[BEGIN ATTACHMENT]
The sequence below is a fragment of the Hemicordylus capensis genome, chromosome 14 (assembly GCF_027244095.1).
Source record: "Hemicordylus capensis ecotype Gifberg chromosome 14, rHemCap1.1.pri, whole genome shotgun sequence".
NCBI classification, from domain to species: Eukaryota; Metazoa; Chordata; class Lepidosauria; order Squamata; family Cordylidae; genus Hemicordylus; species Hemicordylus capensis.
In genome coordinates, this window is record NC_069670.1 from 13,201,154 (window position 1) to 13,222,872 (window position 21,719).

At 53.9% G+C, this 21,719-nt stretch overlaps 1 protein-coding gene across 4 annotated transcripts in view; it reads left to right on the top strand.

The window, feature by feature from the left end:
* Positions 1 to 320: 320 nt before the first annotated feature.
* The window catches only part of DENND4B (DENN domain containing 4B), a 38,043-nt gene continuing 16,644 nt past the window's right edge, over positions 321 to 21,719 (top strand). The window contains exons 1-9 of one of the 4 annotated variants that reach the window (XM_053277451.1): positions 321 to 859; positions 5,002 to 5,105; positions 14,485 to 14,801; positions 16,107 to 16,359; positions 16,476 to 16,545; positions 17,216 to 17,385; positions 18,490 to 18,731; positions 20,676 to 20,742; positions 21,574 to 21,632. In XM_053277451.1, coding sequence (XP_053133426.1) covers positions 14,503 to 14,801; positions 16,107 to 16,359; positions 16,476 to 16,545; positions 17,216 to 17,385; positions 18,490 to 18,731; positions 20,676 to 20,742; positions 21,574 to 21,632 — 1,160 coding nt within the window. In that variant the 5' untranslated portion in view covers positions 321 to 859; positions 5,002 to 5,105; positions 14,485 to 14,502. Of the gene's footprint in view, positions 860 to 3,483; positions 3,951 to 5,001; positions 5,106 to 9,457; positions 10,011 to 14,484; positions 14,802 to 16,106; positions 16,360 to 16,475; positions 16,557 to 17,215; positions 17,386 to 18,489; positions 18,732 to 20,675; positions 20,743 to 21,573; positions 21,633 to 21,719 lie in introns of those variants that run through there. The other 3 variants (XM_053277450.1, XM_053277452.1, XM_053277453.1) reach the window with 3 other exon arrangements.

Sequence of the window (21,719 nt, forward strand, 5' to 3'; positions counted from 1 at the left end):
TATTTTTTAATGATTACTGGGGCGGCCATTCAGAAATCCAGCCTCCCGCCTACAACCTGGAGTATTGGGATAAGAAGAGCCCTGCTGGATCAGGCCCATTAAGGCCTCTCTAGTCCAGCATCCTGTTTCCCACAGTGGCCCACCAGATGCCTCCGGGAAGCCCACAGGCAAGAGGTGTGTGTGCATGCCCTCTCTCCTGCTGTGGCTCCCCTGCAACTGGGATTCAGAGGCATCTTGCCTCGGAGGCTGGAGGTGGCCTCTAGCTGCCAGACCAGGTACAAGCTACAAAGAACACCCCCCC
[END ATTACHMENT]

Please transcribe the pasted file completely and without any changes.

The sequence below is a fragment of the Hemicordylus capensis genome, chromosome 14 (assembly GCF_027244095.1).
Source record: "Hemicordylus capensis ecotype Gifberg chromosome 14, rHemCap1.1.pri, whole genome shotgun sequence".
NCBI classification, from domain to species: Eukaryota; Metazoa; Chordata; class Lepidosauria; order Squamata; family Cordylidae; genus Hemicordylus; species Hemicordylus capensis.
In genome coordinates, this window is record NC_069670.1 from 13,201,154 (window position 1) to 13,222,872 (window position 21,719).

At 53.9% G+C, this 21,719-nt stretch overlaps 1 protein-coding gene across 4 annotated transcripts in view; it reads left to right on the top strand.

The window, feature by feature from the left end:
* Positions 1 to 320: 320 nt before the first annotated feature.
* The window catches only part of DENND4B (DENN domain containing 4B), a 38,043-nt gene continuing 16,644 nt past the window's right edge, over positions 321 to 21,719 (top strand). The window contains exons 1-9 of one of the 4 annotated variants that reach the window (XM_053277451.1): positions 321 to 859; positions 5,002 to 5,105; positions 14,485 to 14,801; positions 16,107 to 16,359; positions 16,476 to 16,545; positions 17,216 to 17,385; positions 18,490 to 18,731; positions 20,676 to 20,742; positions 21,574 to 21,632. In XM_053277451.1, coding sequence (XP_053133426.1) covers positions 14,503 to 14,801; positions 16,107 to 16,359; positions 16,476 to 16,545; positions 17,216 to 17,385; positions 18,490 to 18,731; positions 20,676 to 20,742; positions 21,574 to 21,632 — 1,160 coding nt within the window. In that variant the 5' untranslated portion in view covers positions 321 to 859; positions 5,002 to 5,105; positions 14,485 to 14,502. Of the gene's footprint in view, positions 860 to 3,483; positions 3,951 to 5,001; positions 5,106 to 9,457; positions 10,011 to 14,484; positions 14,802 to 16,106; positions 16,360 to 16,475; positions 16,557 to 17,215; positions 17,386 to 18,489; positions 18,732 to 20,675; positions 20,743 to 21,573; positions 21,633 to 21,719 lie in introns of those variants that run through there. The other 3 variants (XM_053277450.1, XM_053277452.1, XM_053277453.1) reach the window with 3 other exon arrangements.

Sequence of the window (21,719 nt, forward strand, 5' to 3'; positions counted from 1 at the left end):
TATTTTTTAATGATTACTGGGGCGGCCATTCAGAAATCCAGCCTCCCGCCTACAACCTGGAGTATTGGGATAAGAAGAGCCCTGCTGGATCAGGCCCATTAAGGCCTCTCTAGTCCAGCATCCTGTTTCCCACAGTGGCCCACCAGATGCCTCCGGGAAGCCCACAGGCAAGAGGTGTGTGTGCATGCCCTCTCTCCTGCTGTGGCTCCCCTGCAACTGGGATTCAGAGGCATCTTGCCTCGGAGGCTGGAGGTGGCCTCTAGCTGCCAGACCAGGTACAAGCTACAAAGAACACCCCCCC